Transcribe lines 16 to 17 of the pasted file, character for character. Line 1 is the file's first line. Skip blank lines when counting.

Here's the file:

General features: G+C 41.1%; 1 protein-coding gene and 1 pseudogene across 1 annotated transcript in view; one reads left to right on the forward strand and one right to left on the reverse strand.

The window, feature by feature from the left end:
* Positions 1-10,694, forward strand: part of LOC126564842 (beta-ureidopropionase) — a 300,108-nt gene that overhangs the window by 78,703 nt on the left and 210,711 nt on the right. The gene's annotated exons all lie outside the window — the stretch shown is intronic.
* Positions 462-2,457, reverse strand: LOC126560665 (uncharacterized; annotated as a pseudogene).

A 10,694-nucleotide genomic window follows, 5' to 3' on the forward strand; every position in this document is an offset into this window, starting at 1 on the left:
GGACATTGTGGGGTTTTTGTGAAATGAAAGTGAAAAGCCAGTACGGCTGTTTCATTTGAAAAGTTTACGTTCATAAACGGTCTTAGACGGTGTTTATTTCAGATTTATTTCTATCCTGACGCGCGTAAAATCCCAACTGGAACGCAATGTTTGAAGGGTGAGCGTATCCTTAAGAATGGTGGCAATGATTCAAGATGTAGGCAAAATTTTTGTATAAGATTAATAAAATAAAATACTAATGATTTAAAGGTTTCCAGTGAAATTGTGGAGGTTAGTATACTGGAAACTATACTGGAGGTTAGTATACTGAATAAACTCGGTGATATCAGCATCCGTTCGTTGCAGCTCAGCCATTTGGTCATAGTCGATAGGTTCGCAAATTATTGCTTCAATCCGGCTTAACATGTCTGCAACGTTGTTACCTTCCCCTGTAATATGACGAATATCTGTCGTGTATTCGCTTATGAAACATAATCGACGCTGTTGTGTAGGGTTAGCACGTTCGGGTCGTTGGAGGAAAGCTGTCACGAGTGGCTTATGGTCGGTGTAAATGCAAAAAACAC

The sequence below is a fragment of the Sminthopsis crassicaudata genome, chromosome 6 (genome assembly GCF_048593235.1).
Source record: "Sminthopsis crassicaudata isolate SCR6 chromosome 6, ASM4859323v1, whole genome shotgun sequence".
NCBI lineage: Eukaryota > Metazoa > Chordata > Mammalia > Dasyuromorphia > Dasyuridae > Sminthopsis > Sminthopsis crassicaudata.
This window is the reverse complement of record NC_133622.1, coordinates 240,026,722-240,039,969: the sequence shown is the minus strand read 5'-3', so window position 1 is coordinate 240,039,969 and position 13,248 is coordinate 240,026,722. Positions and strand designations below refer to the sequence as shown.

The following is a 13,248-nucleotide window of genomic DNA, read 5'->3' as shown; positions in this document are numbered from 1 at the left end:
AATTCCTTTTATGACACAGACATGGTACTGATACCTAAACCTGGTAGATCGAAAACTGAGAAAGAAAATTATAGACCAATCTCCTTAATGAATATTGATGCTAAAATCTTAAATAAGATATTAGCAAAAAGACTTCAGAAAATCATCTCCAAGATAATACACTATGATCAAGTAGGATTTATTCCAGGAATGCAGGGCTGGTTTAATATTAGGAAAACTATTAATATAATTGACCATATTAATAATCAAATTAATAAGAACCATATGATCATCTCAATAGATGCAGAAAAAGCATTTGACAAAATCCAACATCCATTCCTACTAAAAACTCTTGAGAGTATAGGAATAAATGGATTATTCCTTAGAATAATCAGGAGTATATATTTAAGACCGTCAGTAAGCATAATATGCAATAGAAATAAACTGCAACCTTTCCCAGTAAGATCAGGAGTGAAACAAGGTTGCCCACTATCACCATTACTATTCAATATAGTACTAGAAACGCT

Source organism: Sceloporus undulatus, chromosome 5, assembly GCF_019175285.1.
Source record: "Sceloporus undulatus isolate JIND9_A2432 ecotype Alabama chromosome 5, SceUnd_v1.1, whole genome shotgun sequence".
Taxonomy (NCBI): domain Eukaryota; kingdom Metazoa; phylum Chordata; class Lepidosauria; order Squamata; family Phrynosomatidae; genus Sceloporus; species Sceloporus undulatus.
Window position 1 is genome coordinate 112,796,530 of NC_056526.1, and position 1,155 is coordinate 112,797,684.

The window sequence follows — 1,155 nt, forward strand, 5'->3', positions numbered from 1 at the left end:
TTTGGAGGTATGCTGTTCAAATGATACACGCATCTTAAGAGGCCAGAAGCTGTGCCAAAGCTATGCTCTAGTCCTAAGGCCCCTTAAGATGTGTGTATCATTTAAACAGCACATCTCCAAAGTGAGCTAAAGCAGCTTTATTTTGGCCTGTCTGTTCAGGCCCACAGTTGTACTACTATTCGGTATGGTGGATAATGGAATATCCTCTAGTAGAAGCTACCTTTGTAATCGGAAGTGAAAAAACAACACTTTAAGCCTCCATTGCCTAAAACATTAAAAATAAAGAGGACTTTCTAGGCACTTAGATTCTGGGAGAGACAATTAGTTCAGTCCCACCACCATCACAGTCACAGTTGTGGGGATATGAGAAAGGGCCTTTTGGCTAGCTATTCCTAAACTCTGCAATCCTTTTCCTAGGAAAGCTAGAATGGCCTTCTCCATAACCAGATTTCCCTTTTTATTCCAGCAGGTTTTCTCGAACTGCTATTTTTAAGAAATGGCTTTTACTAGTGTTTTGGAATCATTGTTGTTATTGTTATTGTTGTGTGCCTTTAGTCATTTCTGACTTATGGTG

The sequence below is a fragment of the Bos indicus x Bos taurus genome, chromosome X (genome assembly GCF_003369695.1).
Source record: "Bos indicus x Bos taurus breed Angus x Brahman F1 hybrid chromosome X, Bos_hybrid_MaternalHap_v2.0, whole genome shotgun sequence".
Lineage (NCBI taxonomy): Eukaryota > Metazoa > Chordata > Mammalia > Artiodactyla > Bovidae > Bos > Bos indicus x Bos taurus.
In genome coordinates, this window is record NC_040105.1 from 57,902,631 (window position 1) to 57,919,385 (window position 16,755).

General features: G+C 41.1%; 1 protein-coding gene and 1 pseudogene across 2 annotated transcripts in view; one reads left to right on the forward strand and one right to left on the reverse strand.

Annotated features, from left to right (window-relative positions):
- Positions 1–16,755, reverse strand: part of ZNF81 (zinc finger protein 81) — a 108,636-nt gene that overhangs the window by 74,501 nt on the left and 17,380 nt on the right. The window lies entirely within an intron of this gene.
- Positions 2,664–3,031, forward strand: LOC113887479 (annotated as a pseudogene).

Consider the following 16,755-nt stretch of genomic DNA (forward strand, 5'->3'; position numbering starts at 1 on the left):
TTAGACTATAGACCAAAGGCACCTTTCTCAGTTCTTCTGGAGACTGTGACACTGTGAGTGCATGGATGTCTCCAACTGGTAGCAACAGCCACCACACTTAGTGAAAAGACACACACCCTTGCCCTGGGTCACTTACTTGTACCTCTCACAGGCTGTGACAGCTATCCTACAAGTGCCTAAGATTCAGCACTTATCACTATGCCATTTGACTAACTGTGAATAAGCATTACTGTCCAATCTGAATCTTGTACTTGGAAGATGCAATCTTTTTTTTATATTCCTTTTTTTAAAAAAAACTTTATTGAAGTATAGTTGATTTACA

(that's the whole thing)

Window position 1 is genome coordinate 112,796,530 of NC_056526.1, and position 1,155 is coordinate 112,797,684.

The window sequence follows — 1,155 nt, forward strand, 5'->3', positions numbered from 1 at the left end: